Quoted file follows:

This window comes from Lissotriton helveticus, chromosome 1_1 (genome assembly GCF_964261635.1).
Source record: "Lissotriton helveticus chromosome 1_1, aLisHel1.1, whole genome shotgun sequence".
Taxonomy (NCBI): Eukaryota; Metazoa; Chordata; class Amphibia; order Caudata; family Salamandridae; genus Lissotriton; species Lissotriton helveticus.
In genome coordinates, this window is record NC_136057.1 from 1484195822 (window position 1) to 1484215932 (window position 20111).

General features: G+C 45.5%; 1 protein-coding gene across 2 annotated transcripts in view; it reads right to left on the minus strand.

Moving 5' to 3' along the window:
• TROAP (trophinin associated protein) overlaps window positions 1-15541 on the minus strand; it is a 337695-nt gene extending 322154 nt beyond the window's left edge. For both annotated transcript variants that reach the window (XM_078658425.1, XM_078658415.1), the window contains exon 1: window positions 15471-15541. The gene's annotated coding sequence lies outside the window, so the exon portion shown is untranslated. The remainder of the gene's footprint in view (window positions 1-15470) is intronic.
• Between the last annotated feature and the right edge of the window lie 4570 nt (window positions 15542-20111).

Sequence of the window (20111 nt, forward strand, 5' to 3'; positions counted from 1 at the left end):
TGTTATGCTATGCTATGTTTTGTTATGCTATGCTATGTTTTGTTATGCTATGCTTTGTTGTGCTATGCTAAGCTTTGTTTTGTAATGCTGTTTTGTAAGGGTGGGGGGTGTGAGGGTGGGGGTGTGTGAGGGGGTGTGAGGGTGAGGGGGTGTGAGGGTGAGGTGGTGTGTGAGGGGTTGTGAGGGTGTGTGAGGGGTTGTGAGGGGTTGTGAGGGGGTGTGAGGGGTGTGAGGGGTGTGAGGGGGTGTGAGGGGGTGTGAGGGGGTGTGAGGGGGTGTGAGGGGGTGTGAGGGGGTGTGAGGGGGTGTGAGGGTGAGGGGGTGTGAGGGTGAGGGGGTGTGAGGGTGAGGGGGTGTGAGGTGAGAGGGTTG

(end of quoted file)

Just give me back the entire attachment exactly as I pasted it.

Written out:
This window comes from Lissotriton helveticus, chromosome 1_1 (genome assembly GCF_964261635.1).
Source record: "Lissotriton helveticus chromosome 1_1, aLisHel1.1, whole genome shotgun sequence".
Taxonomy (NCBI): Eukaryota; Metazoa; Chordata; class Amphibia; order Caudata; family Salamandridae; genus Lissotriton; species Lissotriton helveticus.
In genome coordinates, this window is record NC_136057.1 from 1484195822 (window position 1) to 1484215932 (window position 20111).

General features: G+C 45.5%; 1 protein-coding gene across 2 annotated transcripts in view; it reads right to left on the minus strand.

Moving 5' to 3' along the window:
• TROAP (trophinin associated protein) overlaps window positions 1-15541 on the minus strand; it is a 337695-nt gene extending 322154 nt beyond the window's left edge. For both annotated transcript variants that reach the window (XM_078658425.1, XM_078658415.1), the window contains exon 1: window positions 15471-15541. The gene's annotated coding sequence lies outside the window, so the exon portion shown is untranslated. The remainder of the gene's footprint in view (window positions 1-15470) is intronic.
• Between the last annotated feature and the right edge of the window lie 4570 nt (window positions 15542-20111).

Sequence of the window (20111 nt, forward strand, 5' to 3'; positions counted from 1 at the left end):
TGTTATGCTATGCTATGTTTTGTTATGCTATGCTATGTTTTGTTATGCTATGCTTTGTTGTGCTATGCTAAGCTTTGTTTTGTAATGCTGTTTTGTAAGGGTGGGGGGTGTGAGGGTGGGGGTGTGTGAGGGGGTGTGAGGGTGAGGGGGTGTGAGGGTGAGGTGGTGTGTGAGGGGTTGTGAGGGTGTGTGAGGGGTTGTGAGGGGTTGTGAGGGGGTGTGAGGGGTGTGAGGGGTGTGAGGGGGTGTGAGGGGGTGTGAGGGGGTGTGAGGGGGTGTGAGGGGGTGTGAGGGGGTGTGAGGGGGTGTGAGGGTGAGGGGGTGTGAGGGTGAGGGGGTGTGAGGGTGAGGGGGTGTGAGGTGAGAGGGTTG